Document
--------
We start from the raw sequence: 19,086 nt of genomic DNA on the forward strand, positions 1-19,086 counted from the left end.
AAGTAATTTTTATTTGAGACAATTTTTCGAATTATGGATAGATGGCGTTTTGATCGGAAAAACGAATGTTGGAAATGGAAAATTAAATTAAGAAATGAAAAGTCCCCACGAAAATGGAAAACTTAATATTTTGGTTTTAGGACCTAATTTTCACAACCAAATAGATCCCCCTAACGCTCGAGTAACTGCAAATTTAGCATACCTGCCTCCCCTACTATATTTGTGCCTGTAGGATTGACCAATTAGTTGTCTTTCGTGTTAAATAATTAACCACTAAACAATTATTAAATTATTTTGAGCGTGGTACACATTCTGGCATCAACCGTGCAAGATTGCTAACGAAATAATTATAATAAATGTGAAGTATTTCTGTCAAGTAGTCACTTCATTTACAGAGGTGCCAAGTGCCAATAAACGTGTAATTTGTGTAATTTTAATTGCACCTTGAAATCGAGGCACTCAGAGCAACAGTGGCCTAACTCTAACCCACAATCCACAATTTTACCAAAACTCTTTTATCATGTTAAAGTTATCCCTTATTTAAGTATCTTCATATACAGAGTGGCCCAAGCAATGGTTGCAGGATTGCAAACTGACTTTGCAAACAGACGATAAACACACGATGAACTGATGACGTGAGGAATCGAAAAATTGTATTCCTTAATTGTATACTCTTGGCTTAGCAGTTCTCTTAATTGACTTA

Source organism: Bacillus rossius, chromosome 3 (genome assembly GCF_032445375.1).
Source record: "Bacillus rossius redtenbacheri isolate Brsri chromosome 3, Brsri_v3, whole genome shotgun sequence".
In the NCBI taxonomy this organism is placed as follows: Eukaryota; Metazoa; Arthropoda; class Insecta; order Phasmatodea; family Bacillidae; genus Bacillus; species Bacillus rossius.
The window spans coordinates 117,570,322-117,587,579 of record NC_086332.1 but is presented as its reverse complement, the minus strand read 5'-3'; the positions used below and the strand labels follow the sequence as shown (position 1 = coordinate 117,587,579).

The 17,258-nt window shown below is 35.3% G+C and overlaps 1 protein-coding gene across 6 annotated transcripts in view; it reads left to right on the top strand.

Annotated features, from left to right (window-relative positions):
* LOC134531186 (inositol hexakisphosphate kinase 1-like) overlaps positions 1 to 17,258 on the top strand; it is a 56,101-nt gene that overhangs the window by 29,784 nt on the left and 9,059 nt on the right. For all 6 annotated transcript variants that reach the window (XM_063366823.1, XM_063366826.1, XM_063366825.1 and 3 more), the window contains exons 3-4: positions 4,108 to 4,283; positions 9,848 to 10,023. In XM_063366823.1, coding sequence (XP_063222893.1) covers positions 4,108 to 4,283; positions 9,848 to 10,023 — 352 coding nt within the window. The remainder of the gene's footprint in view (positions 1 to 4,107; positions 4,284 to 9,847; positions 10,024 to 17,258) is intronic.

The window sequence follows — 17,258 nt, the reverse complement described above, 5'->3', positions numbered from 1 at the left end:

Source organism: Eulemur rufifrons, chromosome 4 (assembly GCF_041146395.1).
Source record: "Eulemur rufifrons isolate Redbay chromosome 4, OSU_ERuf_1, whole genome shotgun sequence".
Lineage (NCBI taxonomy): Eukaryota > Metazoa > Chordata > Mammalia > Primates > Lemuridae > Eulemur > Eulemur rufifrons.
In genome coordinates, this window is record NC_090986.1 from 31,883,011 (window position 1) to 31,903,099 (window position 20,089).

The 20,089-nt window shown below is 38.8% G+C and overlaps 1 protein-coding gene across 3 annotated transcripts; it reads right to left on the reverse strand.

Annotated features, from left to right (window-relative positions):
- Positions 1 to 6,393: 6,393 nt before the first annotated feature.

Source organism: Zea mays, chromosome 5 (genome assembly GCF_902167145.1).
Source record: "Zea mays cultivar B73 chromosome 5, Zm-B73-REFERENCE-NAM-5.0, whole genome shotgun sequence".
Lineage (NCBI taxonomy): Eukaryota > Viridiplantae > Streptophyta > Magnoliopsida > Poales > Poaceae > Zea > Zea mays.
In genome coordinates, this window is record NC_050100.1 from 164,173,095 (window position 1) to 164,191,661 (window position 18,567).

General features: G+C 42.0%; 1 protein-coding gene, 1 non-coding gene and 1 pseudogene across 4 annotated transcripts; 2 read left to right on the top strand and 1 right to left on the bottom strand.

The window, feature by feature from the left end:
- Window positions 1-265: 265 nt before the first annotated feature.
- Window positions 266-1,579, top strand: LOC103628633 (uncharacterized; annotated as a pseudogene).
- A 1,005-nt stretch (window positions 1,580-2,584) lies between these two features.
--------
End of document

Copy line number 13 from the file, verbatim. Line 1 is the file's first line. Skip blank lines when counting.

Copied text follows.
Lineage (NCBI taxonomy): Eukaryota > Metazoa > Chordata > Mammalia > Primates > Lemuridae > Eulemur > Eulemur rufifrons.